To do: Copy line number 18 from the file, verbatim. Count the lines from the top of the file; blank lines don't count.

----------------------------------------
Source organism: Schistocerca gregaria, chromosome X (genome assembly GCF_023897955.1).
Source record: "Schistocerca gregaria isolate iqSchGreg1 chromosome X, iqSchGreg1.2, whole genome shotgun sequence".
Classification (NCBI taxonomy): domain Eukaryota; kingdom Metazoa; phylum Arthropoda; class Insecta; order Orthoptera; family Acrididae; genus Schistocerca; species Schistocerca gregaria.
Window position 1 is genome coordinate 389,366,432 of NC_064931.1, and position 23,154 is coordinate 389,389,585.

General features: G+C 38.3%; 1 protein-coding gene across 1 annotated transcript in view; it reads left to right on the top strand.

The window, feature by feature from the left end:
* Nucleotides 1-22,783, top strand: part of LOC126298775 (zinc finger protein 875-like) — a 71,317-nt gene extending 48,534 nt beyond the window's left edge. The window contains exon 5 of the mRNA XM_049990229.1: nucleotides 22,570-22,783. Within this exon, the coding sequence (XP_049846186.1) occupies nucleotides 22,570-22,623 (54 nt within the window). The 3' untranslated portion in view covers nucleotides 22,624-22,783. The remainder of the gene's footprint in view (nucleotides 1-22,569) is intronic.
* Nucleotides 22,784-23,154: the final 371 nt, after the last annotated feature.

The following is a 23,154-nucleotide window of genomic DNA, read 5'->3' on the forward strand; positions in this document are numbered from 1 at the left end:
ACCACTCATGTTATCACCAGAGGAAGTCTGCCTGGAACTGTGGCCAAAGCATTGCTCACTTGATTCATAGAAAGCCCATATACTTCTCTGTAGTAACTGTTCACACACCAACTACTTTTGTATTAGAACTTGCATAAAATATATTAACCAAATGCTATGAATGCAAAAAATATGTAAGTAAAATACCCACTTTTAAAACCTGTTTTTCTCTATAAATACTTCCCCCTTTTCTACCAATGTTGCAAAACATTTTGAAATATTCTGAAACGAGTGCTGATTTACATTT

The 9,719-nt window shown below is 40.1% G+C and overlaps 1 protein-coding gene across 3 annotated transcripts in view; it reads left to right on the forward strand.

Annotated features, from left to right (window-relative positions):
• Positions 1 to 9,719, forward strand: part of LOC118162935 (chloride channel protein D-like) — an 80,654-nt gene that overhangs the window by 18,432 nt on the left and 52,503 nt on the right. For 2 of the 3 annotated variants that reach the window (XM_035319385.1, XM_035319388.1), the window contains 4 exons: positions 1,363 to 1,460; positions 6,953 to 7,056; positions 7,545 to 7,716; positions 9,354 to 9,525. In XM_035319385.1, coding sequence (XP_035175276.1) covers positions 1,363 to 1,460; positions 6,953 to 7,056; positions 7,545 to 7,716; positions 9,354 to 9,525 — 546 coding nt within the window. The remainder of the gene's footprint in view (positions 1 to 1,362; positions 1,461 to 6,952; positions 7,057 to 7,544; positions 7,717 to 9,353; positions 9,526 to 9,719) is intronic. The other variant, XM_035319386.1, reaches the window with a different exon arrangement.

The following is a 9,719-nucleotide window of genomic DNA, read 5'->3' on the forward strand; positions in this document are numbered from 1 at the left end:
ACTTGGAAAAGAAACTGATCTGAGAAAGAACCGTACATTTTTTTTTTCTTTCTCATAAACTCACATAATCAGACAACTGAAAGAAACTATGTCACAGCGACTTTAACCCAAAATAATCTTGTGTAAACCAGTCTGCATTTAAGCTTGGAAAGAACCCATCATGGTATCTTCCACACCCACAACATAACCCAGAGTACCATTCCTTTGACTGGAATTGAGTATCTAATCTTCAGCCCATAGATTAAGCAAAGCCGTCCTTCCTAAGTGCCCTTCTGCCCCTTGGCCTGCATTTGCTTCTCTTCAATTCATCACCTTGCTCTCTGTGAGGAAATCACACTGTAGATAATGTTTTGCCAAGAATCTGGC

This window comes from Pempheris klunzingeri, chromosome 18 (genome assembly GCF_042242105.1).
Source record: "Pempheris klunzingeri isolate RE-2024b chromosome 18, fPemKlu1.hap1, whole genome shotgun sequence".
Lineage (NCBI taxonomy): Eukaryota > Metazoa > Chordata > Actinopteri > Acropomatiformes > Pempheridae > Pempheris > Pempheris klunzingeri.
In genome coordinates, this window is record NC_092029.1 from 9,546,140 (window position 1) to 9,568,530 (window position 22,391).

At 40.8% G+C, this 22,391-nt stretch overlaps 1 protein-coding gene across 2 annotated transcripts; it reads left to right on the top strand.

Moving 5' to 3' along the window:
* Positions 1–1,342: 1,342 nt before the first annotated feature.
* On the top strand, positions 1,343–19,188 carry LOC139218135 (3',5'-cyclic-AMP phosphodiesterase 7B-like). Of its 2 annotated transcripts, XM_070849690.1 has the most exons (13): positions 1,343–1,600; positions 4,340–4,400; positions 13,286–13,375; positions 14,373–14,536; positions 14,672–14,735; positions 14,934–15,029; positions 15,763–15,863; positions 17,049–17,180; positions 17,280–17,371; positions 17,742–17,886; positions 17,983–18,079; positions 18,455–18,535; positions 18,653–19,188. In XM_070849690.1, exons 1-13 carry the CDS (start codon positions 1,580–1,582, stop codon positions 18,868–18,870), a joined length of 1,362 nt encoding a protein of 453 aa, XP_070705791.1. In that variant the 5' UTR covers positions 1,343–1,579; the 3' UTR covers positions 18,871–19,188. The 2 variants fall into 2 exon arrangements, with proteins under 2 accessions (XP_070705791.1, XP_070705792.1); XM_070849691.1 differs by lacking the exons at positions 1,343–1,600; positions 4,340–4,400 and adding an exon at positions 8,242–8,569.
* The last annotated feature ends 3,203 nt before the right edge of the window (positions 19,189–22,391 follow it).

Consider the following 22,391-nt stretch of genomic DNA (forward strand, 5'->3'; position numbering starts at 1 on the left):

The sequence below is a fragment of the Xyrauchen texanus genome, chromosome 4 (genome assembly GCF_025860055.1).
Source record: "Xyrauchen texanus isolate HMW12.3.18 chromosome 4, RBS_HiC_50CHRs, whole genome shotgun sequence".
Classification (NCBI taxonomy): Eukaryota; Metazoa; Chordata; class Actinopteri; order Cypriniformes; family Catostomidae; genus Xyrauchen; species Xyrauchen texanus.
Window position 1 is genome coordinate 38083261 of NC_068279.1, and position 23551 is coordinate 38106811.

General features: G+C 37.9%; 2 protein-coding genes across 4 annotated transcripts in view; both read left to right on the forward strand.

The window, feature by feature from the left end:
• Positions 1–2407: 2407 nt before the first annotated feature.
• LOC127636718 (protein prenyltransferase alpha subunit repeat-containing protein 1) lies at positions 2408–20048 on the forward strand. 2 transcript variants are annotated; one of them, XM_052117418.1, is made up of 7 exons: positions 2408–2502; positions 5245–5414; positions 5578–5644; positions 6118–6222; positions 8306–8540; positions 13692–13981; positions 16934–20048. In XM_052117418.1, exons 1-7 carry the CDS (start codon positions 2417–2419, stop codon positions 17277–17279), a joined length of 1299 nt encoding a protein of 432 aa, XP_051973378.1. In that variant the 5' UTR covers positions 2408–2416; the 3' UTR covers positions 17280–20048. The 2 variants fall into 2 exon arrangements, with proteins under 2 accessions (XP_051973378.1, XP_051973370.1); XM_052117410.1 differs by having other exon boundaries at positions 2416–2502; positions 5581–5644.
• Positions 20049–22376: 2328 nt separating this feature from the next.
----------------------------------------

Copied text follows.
Lineage (NCBI taxonomy): Eukaryota > Metazoa > Chordata > Actinopteri > Acropomatiformes > Pempheridae > Pempheris > Pempheris klunzingeri.